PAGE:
Modifying Cooking Practices to Reduce the Formation of Heterocyclic Amines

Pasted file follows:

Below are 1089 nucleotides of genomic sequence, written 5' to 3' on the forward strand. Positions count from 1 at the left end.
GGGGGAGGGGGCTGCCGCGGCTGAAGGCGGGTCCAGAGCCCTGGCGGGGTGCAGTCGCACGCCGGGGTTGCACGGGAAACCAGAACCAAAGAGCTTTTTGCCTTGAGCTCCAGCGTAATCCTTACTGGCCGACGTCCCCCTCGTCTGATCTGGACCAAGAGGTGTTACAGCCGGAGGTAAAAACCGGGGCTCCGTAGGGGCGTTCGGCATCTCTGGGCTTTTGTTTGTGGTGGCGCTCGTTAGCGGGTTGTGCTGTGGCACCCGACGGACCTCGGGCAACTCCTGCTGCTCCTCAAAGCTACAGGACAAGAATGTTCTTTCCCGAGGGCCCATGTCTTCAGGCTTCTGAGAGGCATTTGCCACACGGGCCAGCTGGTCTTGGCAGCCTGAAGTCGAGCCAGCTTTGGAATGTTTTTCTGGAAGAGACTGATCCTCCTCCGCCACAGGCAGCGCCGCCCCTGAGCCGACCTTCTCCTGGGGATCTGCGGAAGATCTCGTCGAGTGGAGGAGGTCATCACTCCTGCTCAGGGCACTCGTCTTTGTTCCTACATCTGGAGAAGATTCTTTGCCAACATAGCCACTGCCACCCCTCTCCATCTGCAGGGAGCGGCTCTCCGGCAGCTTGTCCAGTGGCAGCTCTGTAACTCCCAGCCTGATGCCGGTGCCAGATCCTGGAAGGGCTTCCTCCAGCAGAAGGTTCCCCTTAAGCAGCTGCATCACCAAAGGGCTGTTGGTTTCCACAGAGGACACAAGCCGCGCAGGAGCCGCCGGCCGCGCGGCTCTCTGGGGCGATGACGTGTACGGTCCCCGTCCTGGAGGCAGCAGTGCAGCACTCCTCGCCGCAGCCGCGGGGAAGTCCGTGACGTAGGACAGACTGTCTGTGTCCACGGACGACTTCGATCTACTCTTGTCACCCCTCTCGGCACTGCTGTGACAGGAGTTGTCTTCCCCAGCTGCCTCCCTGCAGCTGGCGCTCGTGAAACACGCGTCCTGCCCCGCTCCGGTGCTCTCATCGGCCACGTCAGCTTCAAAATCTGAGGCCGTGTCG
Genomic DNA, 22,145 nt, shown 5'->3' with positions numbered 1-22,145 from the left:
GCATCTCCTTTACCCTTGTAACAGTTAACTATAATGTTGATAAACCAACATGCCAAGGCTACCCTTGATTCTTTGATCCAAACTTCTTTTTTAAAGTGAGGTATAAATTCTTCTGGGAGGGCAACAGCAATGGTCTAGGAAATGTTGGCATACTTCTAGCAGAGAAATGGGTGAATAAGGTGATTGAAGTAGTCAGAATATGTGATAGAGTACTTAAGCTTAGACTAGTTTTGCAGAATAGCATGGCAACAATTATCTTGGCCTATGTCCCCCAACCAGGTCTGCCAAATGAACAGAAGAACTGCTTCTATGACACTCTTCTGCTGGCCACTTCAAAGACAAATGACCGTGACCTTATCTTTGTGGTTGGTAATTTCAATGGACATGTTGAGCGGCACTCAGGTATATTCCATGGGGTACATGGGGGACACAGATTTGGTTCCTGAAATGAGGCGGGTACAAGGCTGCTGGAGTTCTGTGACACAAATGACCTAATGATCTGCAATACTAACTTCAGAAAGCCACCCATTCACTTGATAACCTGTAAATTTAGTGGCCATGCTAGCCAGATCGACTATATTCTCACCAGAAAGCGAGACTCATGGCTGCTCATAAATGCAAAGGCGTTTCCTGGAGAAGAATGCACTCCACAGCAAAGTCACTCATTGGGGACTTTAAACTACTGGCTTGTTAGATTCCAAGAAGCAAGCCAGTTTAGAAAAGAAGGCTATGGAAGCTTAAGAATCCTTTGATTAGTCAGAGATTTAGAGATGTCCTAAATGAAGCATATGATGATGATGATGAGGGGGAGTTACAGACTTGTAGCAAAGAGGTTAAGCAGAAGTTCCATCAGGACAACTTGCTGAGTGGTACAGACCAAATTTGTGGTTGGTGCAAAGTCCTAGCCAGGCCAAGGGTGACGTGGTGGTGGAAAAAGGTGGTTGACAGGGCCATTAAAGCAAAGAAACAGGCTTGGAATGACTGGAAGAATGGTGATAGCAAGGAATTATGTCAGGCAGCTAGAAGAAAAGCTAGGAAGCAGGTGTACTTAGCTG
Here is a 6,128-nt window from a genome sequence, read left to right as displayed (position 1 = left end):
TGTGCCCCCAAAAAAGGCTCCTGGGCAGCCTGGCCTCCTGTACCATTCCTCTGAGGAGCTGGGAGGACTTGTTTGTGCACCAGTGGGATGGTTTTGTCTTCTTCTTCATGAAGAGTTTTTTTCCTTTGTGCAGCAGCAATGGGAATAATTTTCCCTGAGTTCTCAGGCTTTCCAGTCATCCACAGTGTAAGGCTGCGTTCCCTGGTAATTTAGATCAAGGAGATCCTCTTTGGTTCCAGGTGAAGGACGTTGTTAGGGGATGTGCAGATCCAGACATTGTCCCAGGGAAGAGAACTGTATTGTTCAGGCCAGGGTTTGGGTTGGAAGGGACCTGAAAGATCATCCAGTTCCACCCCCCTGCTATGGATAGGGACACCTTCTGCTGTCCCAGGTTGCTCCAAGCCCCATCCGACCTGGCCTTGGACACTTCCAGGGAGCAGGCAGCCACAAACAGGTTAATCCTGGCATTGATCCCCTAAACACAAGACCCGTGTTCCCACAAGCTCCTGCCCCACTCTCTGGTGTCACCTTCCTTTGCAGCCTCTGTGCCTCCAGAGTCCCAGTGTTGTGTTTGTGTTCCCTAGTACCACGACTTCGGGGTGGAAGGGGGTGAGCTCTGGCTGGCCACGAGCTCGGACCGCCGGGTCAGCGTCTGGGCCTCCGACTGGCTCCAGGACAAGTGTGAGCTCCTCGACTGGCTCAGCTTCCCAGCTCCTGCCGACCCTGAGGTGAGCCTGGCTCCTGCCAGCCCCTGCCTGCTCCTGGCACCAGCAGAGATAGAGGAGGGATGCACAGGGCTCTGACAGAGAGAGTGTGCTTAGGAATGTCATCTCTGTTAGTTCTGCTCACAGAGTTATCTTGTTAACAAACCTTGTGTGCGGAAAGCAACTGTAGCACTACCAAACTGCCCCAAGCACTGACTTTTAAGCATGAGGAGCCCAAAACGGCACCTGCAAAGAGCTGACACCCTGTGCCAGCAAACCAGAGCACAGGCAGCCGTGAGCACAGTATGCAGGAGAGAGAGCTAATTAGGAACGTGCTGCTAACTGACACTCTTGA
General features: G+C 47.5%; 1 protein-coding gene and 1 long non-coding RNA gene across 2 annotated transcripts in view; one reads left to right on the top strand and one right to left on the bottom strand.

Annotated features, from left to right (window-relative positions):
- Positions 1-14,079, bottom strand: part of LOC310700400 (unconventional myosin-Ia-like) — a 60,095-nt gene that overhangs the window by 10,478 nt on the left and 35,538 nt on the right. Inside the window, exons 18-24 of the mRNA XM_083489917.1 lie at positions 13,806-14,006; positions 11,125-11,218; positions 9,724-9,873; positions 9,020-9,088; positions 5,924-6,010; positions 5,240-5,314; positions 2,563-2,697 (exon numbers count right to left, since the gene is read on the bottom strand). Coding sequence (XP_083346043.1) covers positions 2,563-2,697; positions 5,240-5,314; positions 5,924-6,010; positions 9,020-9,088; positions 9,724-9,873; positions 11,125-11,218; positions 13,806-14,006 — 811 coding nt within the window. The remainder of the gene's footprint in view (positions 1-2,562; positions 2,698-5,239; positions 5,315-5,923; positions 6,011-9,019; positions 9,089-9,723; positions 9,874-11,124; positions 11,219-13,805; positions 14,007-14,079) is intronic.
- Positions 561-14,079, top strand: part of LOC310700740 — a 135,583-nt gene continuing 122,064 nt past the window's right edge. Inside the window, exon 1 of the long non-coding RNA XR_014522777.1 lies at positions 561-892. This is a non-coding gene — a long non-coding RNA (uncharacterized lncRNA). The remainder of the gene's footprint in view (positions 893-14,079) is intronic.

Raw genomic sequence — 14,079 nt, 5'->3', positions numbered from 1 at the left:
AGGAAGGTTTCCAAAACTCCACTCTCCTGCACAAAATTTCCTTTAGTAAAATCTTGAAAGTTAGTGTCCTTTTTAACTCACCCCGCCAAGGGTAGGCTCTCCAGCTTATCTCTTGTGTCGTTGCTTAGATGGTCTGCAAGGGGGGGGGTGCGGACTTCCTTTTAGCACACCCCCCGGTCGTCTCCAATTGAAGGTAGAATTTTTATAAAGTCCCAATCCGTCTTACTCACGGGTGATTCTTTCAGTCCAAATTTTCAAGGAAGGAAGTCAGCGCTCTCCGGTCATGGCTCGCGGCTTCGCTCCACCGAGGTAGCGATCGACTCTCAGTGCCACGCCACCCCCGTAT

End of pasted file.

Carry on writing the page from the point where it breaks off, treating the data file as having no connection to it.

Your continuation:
Sammanfattning: Commonly cooked meat dishes contain heterocyclic amines (HAs) at ng/g levels. HAs are animal carcinogens, form DNA adducts in human tissues, and have been associated with increased risk of cancer in epidemiological studies, and it is thus recommended that human intake be decreased. The aim of this investigation was to find ways of modifying cooking practices to reduce the formation of HAs. Various factors that influence the formation of HAs during cooking of chicken breasts and beefburgers were investigated. The factors studied included cooking method, time, temperature, heat transfer, weight loss during cooking, the chemical composition of beefburgers and antioxidants. The conditions for the cooking experiments were similar to those employed in normal domestic, restaurant and industrial cooking. The analysis of HAs was focused on MeIQx, 4,8-DiMeIQx, PhIP, Harman and Norharman, as these compounds are considered to be the most abundant HAs in cooked meat. The concentrations ranged from undetectable amounts to 30 ng/g. Cooking temperature was shown to be an important factor, especially during frying, since large concentrations of HAs can be formed at high temperatures. Avoiding over-cooking of meat seems to be another important way to decrease the content of HAs. Reducing the weight loss during cooking may be a means of decreasing the formation of HAs, and this correlation is probably due to the transport of water-soluble precursors to the meat surface. This transport can be lowered by the addition of water-holding ingredients, such as common salt or potato starch. Addition of carbohydrates may also affect the formation of HAs chemically. Frying in oil containing antioxidants may also provide a way of reducing the amount of HAs formed, although the amounts of antioxidants and the effect of storage must be taken into consideration. A kinetic model was used to describe the formation of HAs and this can be further developed to predict the formation of HAs. The results from this research can be used to design cooking equipment and processes and to form a basis for guidelines to consumers, restaurants and industry, on how to obtain a product with good sensoric properties and minimised contents of HAs. Such recommendations may decrease the human intake of HAs. The data on HAs in ordinary cooked meat can be compiled into a database for intake estimates, epidemiological studies and for future risk assessment.
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